True. 100% my decision.
Well, I don’t want to turn this NamePros thread into a discussion about my decision. One blogger (Kevin Murphy) asked me for a statement regarding the choice, and I gave him one. Not sure if it will get published. Mainly, I would like to see the domain industry begin a real discussion about online censorship, learn some lessons from Epik’s / Rob’s activities in this area, and build consensus. My departure from Epik could be used as ammunition for people who want to take sides regarding Epik itself. And that’s the opposite of what I want.
I can’t even pretend to be annoyed by this comment because it’s just silly. No need for a rebuttal, since Rob doesn’t actually think this.
I have never done any “covering up” for Rob nor anybody else. Nor do I see anything being “covered up” at all. Rob has been acting in public. And I have written in public also.
People who are interested in understanding what is going on really ought to read what has been written by Rob or by me in this thread already. Rob already said he was never a Gab admin:
Also, there has been extensive discussion regarding a registrar’s responsibility to police and/or censor content. Although you might believe that a registrar should act as a police force, it is not obvious nor generally accepted that a registrar should act in that way.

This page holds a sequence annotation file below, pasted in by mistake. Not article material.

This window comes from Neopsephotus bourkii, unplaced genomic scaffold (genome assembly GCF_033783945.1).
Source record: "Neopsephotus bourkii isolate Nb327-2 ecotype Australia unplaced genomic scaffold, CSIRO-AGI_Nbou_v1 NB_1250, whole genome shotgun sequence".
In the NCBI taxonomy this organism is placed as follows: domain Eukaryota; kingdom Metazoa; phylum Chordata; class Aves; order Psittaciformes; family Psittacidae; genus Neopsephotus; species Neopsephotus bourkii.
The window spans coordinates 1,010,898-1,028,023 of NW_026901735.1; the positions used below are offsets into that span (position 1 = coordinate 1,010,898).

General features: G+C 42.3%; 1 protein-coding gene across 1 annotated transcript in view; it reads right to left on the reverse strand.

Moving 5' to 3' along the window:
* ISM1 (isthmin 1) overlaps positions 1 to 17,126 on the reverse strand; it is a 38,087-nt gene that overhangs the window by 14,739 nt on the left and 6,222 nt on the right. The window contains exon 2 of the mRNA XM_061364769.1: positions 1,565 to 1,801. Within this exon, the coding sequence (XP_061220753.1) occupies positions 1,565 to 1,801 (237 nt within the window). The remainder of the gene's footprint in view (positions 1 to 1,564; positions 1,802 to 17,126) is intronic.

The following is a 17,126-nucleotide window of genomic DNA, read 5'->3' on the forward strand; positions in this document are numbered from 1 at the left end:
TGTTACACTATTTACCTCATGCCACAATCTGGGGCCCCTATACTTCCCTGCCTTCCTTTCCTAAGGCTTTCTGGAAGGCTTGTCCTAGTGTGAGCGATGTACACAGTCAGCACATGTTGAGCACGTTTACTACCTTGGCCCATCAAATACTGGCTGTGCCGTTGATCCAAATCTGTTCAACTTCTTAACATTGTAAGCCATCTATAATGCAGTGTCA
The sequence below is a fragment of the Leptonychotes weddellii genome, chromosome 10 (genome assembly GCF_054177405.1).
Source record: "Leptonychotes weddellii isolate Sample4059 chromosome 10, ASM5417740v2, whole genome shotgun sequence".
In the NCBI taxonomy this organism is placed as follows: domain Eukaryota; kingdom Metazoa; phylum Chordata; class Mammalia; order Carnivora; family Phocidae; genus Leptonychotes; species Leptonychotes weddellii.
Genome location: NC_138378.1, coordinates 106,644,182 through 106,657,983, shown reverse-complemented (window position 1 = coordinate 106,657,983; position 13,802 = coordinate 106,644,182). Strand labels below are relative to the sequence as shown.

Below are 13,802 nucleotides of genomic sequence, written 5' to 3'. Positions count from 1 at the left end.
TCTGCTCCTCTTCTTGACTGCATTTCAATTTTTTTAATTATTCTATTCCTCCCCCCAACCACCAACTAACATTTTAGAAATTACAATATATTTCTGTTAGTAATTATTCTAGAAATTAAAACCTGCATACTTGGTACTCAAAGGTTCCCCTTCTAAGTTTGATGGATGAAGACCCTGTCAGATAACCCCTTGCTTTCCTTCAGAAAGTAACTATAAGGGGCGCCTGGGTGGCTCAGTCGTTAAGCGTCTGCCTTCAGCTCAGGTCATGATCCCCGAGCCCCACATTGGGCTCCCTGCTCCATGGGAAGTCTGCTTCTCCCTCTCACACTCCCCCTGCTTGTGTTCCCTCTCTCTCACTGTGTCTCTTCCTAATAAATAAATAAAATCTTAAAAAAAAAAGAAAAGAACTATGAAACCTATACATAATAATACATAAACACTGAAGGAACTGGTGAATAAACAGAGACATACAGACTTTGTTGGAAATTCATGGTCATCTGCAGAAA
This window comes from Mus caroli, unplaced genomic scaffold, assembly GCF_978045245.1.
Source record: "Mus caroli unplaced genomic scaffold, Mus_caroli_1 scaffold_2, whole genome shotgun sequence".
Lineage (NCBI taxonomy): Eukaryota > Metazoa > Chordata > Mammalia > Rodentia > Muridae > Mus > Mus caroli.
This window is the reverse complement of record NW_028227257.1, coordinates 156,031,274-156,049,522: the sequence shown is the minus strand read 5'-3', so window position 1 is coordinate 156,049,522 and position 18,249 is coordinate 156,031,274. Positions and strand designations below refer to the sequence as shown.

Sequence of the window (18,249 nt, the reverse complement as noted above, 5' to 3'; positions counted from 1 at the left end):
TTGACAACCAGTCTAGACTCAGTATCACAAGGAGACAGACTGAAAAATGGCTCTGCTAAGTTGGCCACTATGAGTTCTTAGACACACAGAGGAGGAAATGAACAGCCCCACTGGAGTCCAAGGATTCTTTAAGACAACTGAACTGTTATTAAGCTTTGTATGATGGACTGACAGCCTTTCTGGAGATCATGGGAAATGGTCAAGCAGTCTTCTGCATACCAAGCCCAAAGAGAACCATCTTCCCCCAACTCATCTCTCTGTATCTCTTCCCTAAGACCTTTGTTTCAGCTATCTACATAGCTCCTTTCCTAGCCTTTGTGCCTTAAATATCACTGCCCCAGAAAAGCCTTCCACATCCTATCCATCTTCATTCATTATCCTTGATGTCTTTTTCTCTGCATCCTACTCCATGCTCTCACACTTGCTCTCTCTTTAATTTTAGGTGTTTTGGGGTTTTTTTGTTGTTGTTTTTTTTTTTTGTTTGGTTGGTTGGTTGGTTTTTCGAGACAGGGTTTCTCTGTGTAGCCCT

Thanks but no thanks. When I say anything at all on any subject, I weigh what I say very carefully to see whether it is true and fair. And I would never write anything that is “purposely distracting”. Quite an offensive insinuation from my point of view. My opinion and what I say is never for sale, and I draw the line at deceiving or distracting anybody. Anybody is free to think that I’m wrong or foolish or to complain about my “style”. But I value my integrity and take the act of writing or explaining in general as an ethical imperative.
A friend and professor of mine wrote a book on the very topic of intellectuals who make public arguments in order to dupe the public. It’s entitled المفكر الرقاصة, “The Bellydancing Thinker”. The metaphor describes a public-facing intellectual who performs a seductive dance to distract the public. I take those issues very seriously.
Really, your complaint is that I write more than you want to read. You’ve said so repeatedly. But presentation (not distraction) is my goal. My analysis of what happened with Gab / Epik / Rob or of the underlying issues of free speech, censorship, and registrar responsibility speaks for itself. Disagree if you like.
Although, there were times in this discussion I have thought you disparaged those of us who supported Robs views, intentional or not, I respect your thoughts and views.
I only wish you the best. Thank you and best of luck on your future endeavors.
I don't know you personally @Slanted but wanted to say I have admired your courage and stand, and this statement sets a bar that we should all seek to achieve. I wish you well wherever your career next takes you. I am sure none of us can truly comprehend the pressure of all of this on you and I admire the way you have apparently dealt with it.
Epik quadrupled dot com renewals from $8.50 to $35.00
Separate names with a comma.